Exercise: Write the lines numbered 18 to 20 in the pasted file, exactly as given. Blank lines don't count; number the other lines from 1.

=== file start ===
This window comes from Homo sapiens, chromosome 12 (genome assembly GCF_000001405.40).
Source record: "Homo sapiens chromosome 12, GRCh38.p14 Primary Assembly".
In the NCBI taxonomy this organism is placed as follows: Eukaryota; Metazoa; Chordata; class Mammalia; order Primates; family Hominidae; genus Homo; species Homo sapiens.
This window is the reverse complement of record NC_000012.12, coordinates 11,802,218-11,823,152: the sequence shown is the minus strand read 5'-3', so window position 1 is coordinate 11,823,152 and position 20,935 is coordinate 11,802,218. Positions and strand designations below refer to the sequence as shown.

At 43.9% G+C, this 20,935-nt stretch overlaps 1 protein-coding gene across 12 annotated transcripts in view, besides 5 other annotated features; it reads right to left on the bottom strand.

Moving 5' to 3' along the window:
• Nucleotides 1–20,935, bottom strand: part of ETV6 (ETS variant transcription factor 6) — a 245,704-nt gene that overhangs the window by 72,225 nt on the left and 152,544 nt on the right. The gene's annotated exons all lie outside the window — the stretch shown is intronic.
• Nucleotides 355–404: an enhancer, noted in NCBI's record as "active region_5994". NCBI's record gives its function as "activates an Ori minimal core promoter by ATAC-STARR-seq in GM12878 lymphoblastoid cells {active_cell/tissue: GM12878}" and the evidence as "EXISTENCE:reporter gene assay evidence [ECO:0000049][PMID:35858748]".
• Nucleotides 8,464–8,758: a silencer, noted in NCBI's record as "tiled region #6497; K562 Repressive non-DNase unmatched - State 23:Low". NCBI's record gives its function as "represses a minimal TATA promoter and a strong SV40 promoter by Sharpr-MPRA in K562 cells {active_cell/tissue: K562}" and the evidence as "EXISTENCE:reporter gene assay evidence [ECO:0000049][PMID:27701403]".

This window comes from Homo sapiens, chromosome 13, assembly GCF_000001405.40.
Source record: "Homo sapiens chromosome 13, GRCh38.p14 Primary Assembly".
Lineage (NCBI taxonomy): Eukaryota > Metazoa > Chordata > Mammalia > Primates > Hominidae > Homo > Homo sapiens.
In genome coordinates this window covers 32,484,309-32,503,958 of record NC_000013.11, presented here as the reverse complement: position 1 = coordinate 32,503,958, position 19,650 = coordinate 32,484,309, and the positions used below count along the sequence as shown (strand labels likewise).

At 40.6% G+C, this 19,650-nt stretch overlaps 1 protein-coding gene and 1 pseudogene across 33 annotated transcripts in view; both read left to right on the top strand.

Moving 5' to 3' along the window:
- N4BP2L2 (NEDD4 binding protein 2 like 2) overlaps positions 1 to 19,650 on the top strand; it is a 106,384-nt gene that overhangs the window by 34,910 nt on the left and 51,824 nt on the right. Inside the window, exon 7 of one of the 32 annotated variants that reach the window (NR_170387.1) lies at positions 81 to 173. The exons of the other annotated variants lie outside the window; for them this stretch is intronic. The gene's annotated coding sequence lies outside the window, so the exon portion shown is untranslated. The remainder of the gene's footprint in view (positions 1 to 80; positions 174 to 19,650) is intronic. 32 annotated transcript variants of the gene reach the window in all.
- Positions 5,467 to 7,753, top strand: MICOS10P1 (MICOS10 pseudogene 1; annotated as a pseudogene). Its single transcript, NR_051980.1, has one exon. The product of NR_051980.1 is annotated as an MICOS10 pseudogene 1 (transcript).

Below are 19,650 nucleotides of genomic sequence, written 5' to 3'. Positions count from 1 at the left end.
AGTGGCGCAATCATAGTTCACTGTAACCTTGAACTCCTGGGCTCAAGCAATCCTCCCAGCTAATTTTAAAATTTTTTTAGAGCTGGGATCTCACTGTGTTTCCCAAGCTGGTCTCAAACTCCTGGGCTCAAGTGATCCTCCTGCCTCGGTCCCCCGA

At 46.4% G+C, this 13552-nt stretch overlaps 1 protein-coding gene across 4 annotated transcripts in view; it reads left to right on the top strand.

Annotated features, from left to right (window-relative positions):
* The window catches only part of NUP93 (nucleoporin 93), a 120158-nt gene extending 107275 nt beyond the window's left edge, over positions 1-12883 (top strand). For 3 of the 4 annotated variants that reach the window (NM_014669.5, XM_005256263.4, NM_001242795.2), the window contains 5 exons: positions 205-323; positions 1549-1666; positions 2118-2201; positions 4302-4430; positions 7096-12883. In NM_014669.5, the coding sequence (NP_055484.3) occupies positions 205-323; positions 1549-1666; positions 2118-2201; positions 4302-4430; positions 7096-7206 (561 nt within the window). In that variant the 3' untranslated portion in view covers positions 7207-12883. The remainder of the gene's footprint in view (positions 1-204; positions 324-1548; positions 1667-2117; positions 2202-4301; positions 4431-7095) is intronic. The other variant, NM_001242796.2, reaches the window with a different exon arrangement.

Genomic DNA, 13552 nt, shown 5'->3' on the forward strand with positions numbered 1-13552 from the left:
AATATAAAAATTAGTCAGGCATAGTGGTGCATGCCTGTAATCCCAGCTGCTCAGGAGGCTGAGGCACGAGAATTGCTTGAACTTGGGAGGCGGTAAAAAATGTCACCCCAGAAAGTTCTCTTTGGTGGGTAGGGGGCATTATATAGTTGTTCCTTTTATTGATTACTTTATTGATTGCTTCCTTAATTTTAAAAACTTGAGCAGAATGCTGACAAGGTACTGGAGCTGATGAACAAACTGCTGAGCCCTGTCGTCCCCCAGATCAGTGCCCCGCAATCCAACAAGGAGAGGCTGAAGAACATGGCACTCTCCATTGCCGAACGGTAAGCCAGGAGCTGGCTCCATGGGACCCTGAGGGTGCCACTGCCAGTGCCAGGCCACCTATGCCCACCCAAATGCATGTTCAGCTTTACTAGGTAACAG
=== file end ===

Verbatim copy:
Below are 19,650 nucleotides of genomic sequence, written 5' to 3'. Positions count from 1 at the left end.
AGTGGCGCAATCATAGTTCACTGTAACCTTGAACTCCTGGGCTCAAGCAATCCTCCCAGCTAATTTTAAAATTTTTTTAGAGCTGGGATCTCACTGTGTTTCCCAAGCTGGTCTCAAACTCCTGGGCTCAAGTGATCCTCCTGCCTCGGTCCCCCGA

At 46.4% G+C, this 13552-nt stretch overlaps 1 protein-coding gene across 4 annotated transcripts in view; it reads left to right on the top strand.